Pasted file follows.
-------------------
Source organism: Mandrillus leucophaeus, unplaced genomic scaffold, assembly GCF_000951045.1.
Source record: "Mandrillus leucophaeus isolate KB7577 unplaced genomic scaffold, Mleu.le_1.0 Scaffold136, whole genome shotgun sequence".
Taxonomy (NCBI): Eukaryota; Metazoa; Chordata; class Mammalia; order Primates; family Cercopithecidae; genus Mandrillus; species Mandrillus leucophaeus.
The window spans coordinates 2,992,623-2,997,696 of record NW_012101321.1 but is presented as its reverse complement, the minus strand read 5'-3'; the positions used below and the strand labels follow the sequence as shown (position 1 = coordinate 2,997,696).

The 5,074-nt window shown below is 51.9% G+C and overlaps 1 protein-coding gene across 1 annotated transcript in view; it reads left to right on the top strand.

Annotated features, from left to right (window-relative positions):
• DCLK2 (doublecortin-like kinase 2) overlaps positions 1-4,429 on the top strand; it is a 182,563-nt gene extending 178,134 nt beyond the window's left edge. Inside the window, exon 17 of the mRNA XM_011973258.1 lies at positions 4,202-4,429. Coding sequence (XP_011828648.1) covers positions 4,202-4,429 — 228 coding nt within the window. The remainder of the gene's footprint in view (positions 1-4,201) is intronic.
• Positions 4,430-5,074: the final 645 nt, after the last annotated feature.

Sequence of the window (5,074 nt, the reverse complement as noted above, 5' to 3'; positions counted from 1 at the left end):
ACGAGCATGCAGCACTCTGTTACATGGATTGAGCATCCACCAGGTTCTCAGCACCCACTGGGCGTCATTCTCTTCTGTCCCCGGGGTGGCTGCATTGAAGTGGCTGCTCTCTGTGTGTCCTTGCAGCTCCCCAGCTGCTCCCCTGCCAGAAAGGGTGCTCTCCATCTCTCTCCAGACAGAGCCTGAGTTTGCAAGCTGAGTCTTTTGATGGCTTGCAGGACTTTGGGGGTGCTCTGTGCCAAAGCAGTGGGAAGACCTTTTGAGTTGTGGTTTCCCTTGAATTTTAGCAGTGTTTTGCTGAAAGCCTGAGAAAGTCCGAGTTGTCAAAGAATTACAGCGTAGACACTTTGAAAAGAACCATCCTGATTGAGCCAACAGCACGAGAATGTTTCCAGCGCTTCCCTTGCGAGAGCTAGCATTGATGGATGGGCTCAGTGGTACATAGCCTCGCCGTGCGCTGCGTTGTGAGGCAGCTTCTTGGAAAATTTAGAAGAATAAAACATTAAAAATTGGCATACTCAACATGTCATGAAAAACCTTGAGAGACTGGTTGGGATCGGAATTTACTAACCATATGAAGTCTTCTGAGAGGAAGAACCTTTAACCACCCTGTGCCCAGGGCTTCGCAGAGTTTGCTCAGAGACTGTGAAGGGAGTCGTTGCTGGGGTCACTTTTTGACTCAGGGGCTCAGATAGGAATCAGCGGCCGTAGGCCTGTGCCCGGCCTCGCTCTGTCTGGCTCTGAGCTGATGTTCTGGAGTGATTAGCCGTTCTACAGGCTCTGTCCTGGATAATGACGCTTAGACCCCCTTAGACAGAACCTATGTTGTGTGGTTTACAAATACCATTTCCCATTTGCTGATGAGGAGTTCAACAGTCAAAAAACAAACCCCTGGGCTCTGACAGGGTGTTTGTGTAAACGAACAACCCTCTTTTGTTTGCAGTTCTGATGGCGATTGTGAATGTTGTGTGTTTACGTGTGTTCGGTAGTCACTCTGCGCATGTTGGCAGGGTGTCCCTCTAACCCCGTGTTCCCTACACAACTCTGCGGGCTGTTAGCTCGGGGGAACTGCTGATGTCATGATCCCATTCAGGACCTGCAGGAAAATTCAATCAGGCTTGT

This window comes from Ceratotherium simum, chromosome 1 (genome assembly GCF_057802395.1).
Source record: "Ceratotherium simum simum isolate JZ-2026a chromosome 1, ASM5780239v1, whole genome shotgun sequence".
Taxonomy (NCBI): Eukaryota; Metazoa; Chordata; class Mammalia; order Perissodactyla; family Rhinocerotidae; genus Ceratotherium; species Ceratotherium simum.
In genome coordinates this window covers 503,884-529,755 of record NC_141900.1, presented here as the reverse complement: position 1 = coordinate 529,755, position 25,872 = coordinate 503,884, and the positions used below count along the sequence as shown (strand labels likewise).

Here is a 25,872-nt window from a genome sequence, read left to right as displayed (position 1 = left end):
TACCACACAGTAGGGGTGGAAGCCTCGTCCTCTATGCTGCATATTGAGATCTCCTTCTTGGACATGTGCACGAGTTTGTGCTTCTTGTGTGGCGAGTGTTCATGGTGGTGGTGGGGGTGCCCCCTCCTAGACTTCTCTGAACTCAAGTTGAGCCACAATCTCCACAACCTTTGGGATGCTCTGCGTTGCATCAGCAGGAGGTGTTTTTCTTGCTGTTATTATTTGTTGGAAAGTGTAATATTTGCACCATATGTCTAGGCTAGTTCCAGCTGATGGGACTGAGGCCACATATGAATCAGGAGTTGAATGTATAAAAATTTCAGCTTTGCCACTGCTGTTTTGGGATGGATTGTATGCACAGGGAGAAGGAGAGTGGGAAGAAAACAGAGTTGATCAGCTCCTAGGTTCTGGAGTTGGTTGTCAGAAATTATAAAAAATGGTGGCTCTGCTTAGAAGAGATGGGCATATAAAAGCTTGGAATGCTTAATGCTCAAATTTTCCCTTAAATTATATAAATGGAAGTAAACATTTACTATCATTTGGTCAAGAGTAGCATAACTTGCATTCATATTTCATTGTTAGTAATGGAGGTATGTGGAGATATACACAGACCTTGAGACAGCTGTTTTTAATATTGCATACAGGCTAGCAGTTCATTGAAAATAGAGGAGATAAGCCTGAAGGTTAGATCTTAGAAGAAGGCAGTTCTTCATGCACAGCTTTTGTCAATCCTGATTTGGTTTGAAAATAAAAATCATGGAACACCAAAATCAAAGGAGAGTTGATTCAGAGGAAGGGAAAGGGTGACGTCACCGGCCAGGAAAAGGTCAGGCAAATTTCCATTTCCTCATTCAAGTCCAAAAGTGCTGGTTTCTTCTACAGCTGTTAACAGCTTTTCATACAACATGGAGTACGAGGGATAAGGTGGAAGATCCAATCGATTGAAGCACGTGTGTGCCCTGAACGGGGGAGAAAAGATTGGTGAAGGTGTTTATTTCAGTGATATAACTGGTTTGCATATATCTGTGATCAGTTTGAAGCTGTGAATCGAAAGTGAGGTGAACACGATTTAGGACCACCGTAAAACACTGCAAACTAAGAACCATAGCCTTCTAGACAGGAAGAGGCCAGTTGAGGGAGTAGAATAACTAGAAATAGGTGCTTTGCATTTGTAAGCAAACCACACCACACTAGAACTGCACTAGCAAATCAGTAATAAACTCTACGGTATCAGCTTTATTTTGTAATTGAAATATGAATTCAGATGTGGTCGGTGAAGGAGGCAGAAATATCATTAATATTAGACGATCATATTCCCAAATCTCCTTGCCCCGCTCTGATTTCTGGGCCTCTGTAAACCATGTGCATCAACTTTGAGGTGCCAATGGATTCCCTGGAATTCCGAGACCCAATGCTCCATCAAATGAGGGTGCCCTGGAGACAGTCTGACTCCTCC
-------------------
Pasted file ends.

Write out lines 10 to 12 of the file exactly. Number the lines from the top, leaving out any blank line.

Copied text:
ACGAGCATGCAGCACTCTGTTACATGGATTGAGCATCCACCAGGTTCTCAGCACCCACTGGGCGTCATTCTCTTCTGTCCCCGGGGTGGCTGCATTGAAGTGGCTGCTCTCTGTGTGTCCTTGCAGCTCCCCAGCTGCTCCCCTGCCAGAAAGGGTGCTCTCCATCTCTCTCCAGACAGAGCCTGAGTTTGCAAGCTGAGTCTTTTGATGGCTTGCAGGACTTTGGGGGTGCTCTGTGCCAAAGCAGTGGGAAGACCTTTTGAGTTGTGGTTTCCCTTGAATTTTAGCAGTGTTTTGCTGAAAGCCTGAGAAAGTCCGAGTTGTCAAAGAATTACAGCGTAGACACTTTGAAAAGAACCATCCTGATTGAGCCAACAGCACGAGAATGTTTCCAGCGCTTCCCTTGCGAGAGCTAGCATTGATGGATGGGCTCAGTGGTACATAGCCTCGCCGTGCGCTGCGTTGTGAGGCAGCTTCTTGGAAAATTTAGAAGAATAAAACATTAAAAATTGGCATACTCAACATGTCATGAAAAACCTTGAGAGACTGGTTGGGATCGGAATTTACTAACCATATGAAGTCTTCTGAGAGGAAGAACCTTTAACCACCCTGTGCCCAGGGCTTCGCAGAGTTTGCTCAGAGACTGTGAAGGGAGTCGTTGCTGGGGTCACTTTTTGACTCAGGGGCTCAGATAGGAATCAGCGGCCGTAGGCCTGTGCCCGGCCTCGCTCTGTCTGGCTCTGAGCTGATGTTCTGGAGTGATTAGCCGTTCTACAGGCTCTGTCCTGGATAATGACGCTTAGACCCCCTTAGACAGAACCTATGTTGTGTGGTTTACAAATACCATTTCCCATTTGCTGATGAGGAGTTCAACAGTCAAAAAACAAACCCCTGGGCTCTGACAGGGTGTTTGTGTAAACGAACAACCCTCTTTTGTTTGCAGTTCTGATGGCGATTGTGAATGTTGTGTGTTTACGTGTGTTCGGTAGTCACTCTGCGCATGTTGGCAGGGTGTCCCTCTAACCCCGTGTTCCCTACACAACTCTGCGGGCTGTTAGCTCGGGGGAACTGCTGATGTCATGATCCCATTCAGGACCTGCAGGAAAATTCAATCAGGCTTGT

This window comes from Ceratotherium simum, chromosome 1 (genome assembly GCF_057802395.1).
Source record: "Ceratotherium simum simum isolate JZ-2026a chromosome 1, ASM5780239v1, whole genome shotgun sequence".